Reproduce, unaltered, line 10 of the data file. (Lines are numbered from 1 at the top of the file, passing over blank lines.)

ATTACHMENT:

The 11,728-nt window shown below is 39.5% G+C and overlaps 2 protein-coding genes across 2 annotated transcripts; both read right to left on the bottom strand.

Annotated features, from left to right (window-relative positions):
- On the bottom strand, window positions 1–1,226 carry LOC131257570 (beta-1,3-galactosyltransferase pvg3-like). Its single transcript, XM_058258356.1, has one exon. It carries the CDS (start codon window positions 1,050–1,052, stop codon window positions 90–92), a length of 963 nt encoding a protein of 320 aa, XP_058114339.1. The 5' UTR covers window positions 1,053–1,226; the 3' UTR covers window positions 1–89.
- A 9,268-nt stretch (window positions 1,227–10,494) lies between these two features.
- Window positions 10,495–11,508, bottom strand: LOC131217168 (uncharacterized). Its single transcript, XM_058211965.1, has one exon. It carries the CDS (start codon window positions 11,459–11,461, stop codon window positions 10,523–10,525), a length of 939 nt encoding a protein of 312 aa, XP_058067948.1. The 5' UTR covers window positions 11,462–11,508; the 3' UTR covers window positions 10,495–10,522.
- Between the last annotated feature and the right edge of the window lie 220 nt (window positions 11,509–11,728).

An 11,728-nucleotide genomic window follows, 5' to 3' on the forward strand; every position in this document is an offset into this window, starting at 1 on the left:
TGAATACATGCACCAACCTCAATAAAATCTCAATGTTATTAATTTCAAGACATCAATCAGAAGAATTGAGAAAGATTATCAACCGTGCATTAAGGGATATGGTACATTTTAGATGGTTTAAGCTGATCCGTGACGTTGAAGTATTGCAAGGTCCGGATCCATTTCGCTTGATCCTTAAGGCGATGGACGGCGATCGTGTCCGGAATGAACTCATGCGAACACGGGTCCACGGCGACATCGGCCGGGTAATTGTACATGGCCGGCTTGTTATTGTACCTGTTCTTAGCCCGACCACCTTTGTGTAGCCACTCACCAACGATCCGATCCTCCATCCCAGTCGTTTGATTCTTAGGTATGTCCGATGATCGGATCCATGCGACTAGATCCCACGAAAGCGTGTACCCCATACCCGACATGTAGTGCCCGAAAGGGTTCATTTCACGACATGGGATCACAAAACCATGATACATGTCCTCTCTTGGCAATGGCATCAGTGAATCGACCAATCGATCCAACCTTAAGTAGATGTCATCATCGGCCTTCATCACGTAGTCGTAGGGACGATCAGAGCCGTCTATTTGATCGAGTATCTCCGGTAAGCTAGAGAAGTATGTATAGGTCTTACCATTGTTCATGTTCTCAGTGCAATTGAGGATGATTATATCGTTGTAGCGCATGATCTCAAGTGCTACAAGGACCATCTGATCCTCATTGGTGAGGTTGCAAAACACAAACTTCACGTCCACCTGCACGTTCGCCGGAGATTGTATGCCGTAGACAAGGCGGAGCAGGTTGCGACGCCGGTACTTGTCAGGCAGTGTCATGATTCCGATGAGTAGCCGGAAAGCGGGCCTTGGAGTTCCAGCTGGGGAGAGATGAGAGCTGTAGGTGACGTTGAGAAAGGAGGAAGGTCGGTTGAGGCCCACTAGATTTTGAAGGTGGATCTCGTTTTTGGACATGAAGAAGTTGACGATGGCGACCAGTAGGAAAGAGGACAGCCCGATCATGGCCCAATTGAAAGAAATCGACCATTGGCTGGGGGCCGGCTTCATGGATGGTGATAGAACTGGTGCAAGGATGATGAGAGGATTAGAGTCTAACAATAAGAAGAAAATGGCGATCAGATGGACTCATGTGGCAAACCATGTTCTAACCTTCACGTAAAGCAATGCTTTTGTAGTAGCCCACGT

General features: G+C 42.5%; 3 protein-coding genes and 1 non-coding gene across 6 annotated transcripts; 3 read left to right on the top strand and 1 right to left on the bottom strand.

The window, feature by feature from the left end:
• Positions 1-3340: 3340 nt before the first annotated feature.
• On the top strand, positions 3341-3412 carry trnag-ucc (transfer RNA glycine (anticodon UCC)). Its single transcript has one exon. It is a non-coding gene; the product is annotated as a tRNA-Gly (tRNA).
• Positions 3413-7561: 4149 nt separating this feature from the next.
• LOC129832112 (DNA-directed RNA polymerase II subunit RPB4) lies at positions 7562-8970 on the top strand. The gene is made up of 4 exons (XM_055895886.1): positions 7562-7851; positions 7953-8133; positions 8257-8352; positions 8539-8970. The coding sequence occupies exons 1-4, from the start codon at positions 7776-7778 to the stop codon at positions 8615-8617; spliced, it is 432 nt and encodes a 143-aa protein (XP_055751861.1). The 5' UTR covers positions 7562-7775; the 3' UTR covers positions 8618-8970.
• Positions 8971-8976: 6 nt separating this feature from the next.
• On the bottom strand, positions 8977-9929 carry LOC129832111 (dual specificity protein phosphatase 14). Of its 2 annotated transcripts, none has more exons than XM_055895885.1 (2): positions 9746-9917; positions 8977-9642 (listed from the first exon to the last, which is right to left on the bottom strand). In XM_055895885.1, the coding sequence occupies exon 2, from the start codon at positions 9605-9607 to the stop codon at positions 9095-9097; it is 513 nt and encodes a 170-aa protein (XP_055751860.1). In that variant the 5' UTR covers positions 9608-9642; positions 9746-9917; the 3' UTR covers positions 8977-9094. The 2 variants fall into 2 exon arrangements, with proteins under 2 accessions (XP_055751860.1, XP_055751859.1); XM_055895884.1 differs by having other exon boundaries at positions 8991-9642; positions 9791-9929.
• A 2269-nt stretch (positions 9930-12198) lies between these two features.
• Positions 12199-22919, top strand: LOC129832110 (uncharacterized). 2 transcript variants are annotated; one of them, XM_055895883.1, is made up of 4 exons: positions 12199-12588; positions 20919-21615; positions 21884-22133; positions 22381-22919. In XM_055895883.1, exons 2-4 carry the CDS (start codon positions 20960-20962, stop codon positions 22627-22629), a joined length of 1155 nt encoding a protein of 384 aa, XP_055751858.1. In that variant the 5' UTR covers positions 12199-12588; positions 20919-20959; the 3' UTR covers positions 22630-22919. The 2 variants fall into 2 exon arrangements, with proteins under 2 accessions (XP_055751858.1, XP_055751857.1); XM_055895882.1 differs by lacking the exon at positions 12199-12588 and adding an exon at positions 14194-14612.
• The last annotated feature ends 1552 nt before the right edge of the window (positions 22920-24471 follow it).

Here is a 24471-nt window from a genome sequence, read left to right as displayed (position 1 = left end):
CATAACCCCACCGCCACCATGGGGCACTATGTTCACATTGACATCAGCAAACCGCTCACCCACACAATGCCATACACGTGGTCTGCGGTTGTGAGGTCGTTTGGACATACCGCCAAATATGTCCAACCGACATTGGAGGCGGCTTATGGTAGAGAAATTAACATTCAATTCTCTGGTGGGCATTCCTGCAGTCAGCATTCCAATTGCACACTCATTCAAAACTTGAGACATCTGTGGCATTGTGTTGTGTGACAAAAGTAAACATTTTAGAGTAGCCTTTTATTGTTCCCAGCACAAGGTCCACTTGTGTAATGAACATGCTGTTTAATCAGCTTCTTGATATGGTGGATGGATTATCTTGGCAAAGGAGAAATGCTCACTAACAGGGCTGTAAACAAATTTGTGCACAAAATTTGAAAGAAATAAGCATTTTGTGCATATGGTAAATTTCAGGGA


The window, feature by feature from the left end: